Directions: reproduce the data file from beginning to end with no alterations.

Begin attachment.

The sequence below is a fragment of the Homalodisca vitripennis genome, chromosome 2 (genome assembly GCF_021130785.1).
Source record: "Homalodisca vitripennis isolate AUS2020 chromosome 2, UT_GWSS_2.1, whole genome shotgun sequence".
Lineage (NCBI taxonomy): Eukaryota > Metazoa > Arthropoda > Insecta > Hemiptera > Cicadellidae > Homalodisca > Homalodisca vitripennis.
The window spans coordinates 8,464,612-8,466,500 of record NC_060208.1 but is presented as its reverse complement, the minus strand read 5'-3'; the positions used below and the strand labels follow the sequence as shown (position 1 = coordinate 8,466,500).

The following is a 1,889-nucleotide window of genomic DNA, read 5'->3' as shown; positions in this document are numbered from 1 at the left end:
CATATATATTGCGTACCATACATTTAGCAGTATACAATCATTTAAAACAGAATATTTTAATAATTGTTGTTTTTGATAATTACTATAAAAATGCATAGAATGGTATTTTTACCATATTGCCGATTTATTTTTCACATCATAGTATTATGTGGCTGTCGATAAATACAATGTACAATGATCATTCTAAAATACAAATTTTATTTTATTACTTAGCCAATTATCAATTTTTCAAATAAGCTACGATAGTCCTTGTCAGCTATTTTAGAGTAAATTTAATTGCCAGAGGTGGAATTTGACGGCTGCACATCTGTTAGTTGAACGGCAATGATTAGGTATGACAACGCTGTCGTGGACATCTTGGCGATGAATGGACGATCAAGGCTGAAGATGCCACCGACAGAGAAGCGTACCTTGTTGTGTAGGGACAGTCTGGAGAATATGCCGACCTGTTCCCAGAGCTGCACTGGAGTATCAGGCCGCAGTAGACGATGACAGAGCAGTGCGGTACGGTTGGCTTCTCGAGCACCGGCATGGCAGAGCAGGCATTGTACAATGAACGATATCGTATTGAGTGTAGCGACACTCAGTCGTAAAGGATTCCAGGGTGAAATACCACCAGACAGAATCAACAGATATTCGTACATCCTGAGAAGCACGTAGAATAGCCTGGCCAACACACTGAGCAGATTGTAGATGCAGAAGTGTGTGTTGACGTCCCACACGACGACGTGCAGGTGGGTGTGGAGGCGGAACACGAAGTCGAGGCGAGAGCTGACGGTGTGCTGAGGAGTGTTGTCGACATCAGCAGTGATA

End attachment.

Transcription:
The sequence below is a fragment of the Homalodisca vitripennis genome, chromosome 2 (genome assembly GCF_021130785.1).
Source record: "Homalodisca vitripennis isolate AUS2020 chromosome 2, UT_GWSS_2.1, whole genome shotgun sequence".
Lineage (NCBI taxonomy): Eukaryota > Metazoa > Arthropoda > Insecta > Hemiptera > Cicadellidae > Homalodisca > Homalodisca vitripennis.
The window spans coordinates 8,464,612-8,466,500 of record NC_060208.1 but is presented as its reverse complement, the minus strand read 5'-3'; the positions used below and the strand labels follow the sequence as shown (position 1 = coordinate 8,466,500).

The following is a 1,889-nucleotide window of genomic DNA, read 5'->3' as shown; positions in this document are numbered from 1 at the left end:
CATATATATTGCGTACCATACATTTAGCAGTATACAATCATTTAAAACAGAATATTTTAATAATTGTTGTTTTTGATAATTACTATAAAAATGCATAGAATGGTATTTTTACCATATTGCCGATTTATTTTTCACATCATAGTATTATGTGGCTGTCGATAAATACAATGTACAATGATCATTCTAAAATACAAATTTTATTTTATTACTTAGCCAATTATCAATTTTTCAAATAAGCTACGATAGTCCTTGTCAGCTATTTTAGAGTAAATTTAATTGCCAGAGGTGGAATTTGACGGCTGCACATCTGTTAGTTGAACGGCAATGATTAGGTATGACAACGCTGTCGTGGACATCTTGGCGATGAATGGACGATCAAGGCTGAAGATGCCACCGACAGAGAAGCGTACCTTGTTGTGTAGGGACAGTCTGGAGAATATGCCGACCTGTTCCCAGAGCTGCACTGGAGTATCAGGCCGCAGTAGACGATGACAGAGCAGTGCGGTACGGTTGGCTTCTCGAGCACCGGCATGGCAGAGCAGGCATTGTACAATGAACGATATCGTATTGAGTGTAGCGACACTCAGTCGTAAAGGATTCCAGGGTGAAATACCACCAGACAGAATCAACAGATATTCGTACATCCTGAGAAGCACGTAGAATAGCCTGGCCAACACACTGAGCAGATTGTAGATGCAGAAGTGTGTGTTGACGTCCCACACGACGACGTGCAGGTGGGTGTGGAGGCGGAACACGAAGTCGAGGCGAGAGCTGACGGTGTGCTGAGGAGTGTTGTCGACATCAGCAGTGATA